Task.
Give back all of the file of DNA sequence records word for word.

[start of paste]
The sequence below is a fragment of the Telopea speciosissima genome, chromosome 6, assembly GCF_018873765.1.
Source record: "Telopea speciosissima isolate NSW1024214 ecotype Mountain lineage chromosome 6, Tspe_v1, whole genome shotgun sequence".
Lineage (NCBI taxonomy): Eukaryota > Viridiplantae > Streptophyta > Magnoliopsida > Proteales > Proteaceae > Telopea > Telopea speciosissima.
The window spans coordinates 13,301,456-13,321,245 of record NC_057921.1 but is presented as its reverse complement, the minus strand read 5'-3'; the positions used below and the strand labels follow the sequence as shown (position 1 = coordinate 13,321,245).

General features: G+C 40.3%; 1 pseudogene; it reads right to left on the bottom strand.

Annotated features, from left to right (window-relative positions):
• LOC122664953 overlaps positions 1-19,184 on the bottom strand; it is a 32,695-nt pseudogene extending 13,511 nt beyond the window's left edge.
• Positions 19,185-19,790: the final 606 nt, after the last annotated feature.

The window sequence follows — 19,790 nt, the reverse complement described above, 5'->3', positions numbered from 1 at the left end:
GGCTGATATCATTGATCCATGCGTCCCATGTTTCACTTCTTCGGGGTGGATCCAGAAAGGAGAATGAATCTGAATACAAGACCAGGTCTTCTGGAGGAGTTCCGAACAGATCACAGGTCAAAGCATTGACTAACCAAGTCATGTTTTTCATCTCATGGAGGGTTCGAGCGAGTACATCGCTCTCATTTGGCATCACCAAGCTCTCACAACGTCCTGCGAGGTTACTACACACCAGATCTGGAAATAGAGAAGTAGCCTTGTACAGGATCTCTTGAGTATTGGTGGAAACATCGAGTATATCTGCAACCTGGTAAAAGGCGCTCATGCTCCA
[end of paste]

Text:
The sequence below is a fragment of the Telopea speciosissima genome, chromosome 6, assembly GCF_018873765.1.
Source record: "Telopea speciosissima isolate NSW1024214 ecotype Mountain lineage chromosome 6, Tspe_v1, whole genome shotgun sequence".
Lineage (NCBI taxonomy): Eukaryota > Viridiplantae > Streptophyta > Magnoliopsida > Proteales > Proteaceae > Telopea > Telopea speciosissima.
The window spans coordinates 13,301,456-13,321,245 of record NC_057921.1 but is presented as its reverse complement, the minus strand read 5'-3'; the positions used below and the strand labels follow the sequence as shown (position 1 = coordinate 13,321,245).

General features: G+C 40.3%; 1 pseudogene; it reads right to left on the bottom strand.

Annotated features, from left to right (window-relative positions):
• LOC122664953 overlaps positions 1-19,184 on the bottom strand; it is a 32,695-nt pseudogene extending 13,511 nt beyond the window's left edge.
• Positions 19,185-19,790: the final 606 nt, after the last annotated feature.

The window sequence follows — 19,790 nt, the reverse complement described above, 5'->3', positions numbered from 1 at the left end:
GGCTGATATCATTGATCCATGCGTCCCATGTTTCACTTCTTCGGGGTGGATCCAGAAAGGAGAATGAATCTGAATACAAGACCAGGTCTTCTGGAGGAGTTCCGAACAGATCACAGGTCAAAGCATTGACTAACCAAGTCATGTTTTTCATCTCATGGAGGGTTCGAGCGAGTACATCGCTCTCATTTGGCATCACCAAGCTCTCACAACGTCCTGCGAGGTTACTACACACCAGATCTGGAAATAGAGAAGTAGCCTTGTACAGGATCTCTTGAGTATTGGTGGAAACATCGAGTATATCTGCAACCTGGTAAAAGGCGCTCATGCTCCA